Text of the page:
Members submit your questions to the “Can of Worms”. One question will be drawn per meeting for discussion and answer.
Q:When is the best time to move Japanese Yews?
A:Plant the yew between spring and early autumn. Try to dig up as much of its root system as possible and save as much of the soil around it as well. Prepare a sizeable hole to accommodate the root ball. Plant it so the top of its root ball is even with the lip of the hole. Firmly pack the reserved soil around the roots, and water well.
Q:I have a dogwood that is healthy but it has never bloomed. Why?
A:There are about 30 – 60 species of dogwoods. Dogwoods produce bracts which look like flower petals. The actual flowers are at the centre of these bracts. Some only produce small heads of inconspicuous flowers. The “flowering dogwoods” produce clusters of petal-bearing flowers. Ascertain which type you have.
Sometimes late frosts damage the bracts, preventing blooming. Stressed or unhealthy dogwoods, or those growing in full shade will not bloom. Dogwoods prefer partial shade or full sun. Pruning at the correct time will also ensure blooming.
Q:I grow lettuce indoors in winter. Is regular potting soil OK? How would I know if it is contaminated?
A:Regular potting soil is recommended. Sterilized planting soil might also be available. Also recommended is using a mixture of equal parts of potting soil, vermiculite, peat, and perlite. Remember to keep the soil evenly moist.
Q:How to prune clematis?
A:Rachelle offered the answer that there are 3 kinds:
1. early flowering – prune early summer, after flowering- cut back old flower-bearing stems to a strong pair of buds.
2.midseason flowering – In late winter or early spring, remove dead and weak stems. Cut back to a pair of strong, healthy buds.
3. late-flowering – In early spring cut back old flower-bearing stems to a pair of healthy buds 6 – 8 inches above ground.
If in doubt, wait until you see buds to determine what is still living and prune down to it.(Info from “The Pruner’s Bible” by Steve Bradley)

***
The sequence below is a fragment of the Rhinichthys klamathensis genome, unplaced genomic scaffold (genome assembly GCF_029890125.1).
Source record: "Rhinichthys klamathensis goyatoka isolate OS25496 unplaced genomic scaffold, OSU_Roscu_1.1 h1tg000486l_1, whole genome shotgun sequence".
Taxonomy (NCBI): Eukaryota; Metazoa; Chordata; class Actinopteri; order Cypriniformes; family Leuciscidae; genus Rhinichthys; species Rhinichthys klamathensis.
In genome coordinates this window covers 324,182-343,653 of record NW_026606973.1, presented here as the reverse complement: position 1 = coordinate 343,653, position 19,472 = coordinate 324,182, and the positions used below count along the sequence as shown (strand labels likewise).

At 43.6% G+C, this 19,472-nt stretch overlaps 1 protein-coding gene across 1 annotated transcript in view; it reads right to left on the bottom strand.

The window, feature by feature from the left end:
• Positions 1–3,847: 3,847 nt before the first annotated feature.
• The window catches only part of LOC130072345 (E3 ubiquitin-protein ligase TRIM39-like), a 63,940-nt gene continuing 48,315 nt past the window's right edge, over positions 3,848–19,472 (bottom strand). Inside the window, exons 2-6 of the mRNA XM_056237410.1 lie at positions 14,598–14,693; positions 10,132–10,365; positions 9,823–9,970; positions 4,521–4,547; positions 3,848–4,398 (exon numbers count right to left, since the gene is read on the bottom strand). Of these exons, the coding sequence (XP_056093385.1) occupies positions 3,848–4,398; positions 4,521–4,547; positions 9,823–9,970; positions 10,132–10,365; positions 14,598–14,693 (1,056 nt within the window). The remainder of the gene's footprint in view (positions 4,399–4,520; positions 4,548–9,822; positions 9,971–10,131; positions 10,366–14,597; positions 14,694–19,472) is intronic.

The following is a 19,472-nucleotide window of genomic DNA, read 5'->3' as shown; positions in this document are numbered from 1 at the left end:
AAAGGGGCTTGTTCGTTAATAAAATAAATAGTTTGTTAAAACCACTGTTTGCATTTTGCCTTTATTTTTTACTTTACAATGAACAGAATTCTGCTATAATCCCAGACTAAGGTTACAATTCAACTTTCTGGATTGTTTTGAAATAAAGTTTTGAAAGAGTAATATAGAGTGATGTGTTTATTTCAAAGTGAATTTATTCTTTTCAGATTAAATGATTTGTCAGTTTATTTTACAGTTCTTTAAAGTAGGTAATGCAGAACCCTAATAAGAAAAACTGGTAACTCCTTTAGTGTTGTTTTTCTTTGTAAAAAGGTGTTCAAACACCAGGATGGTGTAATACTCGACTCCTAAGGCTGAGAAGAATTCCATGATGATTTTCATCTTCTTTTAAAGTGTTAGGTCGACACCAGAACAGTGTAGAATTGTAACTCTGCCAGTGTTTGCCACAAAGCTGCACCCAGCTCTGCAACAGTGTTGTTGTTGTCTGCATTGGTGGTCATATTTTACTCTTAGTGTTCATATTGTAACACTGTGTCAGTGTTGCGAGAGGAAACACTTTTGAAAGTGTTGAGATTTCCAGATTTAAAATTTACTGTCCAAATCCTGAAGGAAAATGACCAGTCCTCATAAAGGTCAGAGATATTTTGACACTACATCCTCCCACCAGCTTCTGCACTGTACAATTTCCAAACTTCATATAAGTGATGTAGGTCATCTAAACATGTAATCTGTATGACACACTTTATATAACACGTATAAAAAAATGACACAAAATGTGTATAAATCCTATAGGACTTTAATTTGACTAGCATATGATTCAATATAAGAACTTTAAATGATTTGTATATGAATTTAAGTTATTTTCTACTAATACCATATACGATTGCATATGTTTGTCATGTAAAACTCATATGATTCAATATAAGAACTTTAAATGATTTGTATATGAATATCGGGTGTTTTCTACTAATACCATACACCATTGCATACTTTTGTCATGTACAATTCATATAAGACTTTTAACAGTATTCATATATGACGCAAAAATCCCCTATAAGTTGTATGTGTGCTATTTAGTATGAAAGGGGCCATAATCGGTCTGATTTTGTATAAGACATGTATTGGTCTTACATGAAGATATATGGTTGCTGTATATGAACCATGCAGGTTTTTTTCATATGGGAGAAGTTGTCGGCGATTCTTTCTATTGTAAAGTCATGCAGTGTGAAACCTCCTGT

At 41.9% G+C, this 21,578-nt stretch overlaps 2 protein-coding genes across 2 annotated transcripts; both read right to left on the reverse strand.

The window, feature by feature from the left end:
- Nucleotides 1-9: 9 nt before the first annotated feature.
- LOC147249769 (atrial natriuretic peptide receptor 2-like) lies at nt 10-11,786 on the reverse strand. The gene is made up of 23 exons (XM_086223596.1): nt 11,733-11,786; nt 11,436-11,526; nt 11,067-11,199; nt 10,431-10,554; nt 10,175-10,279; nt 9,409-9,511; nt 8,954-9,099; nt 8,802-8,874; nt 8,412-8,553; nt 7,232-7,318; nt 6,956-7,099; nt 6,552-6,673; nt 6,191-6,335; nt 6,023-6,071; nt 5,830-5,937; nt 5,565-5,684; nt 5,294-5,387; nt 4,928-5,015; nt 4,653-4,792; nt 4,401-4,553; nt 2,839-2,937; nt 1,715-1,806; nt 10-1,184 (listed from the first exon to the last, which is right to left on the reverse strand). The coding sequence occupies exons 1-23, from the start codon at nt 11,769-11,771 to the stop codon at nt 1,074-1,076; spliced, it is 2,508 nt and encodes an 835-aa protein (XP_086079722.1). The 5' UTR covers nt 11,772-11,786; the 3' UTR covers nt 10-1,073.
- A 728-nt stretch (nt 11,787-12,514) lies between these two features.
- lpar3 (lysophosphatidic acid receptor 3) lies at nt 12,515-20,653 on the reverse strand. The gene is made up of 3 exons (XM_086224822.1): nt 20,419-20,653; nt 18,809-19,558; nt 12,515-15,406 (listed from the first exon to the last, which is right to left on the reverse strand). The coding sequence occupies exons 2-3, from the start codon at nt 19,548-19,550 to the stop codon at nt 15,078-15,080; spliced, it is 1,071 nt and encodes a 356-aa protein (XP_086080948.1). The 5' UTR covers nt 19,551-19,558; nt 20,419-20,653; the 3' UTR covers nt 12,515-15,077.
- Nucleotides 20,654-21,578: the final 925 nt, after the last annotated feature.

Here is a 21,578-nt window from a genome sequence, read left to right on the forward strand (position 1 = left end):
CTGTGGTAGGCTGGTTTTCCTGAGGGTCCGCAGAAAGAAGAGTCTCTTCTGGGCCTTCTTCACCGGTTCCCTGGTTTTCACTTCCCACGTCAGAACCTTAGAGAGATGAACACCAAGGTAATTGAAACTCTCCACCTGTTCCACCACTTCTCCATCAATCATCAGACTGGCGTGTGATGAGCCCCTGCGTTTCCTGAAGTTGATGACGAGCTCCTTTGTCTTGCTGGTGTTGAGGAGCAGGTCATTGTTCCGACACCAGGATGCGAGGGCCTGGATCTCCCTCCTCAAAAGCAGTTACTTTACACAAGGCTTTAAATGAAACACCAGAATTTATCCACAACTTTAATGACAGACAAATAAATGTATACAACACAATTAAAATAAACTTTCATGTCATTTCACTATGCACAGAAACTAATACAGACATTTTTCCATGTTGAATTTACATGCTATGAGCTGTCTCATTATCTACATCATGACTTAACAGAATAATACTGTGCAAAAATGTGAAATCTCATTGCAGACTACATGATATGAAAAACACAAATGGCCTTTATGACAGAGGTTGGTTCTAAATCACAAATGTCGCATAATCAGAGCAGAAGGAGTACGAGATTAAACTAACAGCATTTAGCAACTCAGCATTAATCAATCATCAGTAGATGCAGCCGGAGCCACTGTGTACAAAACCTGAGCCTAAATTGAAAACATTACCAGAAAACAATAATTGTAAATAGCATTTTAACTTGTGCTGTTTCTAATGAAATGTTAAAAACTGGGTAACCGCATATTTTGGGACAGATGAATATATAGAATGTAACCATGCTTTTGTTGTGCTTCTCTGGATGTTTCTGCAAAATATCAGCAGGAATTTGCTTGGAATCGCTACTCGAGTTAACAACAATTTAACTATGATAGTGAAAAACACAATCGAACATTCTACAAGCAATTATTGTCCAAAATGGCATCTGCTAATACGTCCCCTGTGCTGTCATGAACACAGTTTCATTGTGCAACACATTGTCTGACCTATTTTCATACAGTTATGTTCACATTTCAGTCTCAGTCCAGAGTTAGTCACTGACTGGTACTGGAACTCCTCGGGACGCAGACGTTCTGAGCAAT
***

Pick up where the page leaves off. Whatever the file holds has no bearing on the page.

Q:What kinds of soil do tomatoes like
A:Standard potting soil that should be rich with organic matter. Choose one that has slightly acidic pH measurement, between 6.0 and 6.5. The soil must also drain well. Plant deeper than suggested, up to the first leaves. Resource: “Mark Cullen’s Ontario Gardening“
Q:How to deal with a rabbit chewing the branches of a burning bush, serviceberry shrub, Japanese Maple and even a weigela? Will any shrubs survive?
A:Preventative measures: Trees: Wrap the trunk about 1 metre with crumpled aluminum foil or purchase spiral plastic trunk protectors or hardware cloth which is a wire mesh.
Shrubs: Using chicken wire, cut into parts suitable sizes for each plant, making a circular cage so rabbits can’t reach the plant.
Members advised using animal deterrents such as Scoot, or a new product from Lee Valley, Plantskydd Herbivore Repellent which are sprayed right on the shrub in the fall and can last for a few months.
Plants that the rabbit has only chewed a strip down the stalk, can survive. Those of which they have chewed a complete girdle around, will not.
Rabbits prefer plants from the euonymus family but have also eaten roses and hydrangeas. They do not like barberry, spruce, yew, or boxwood plants.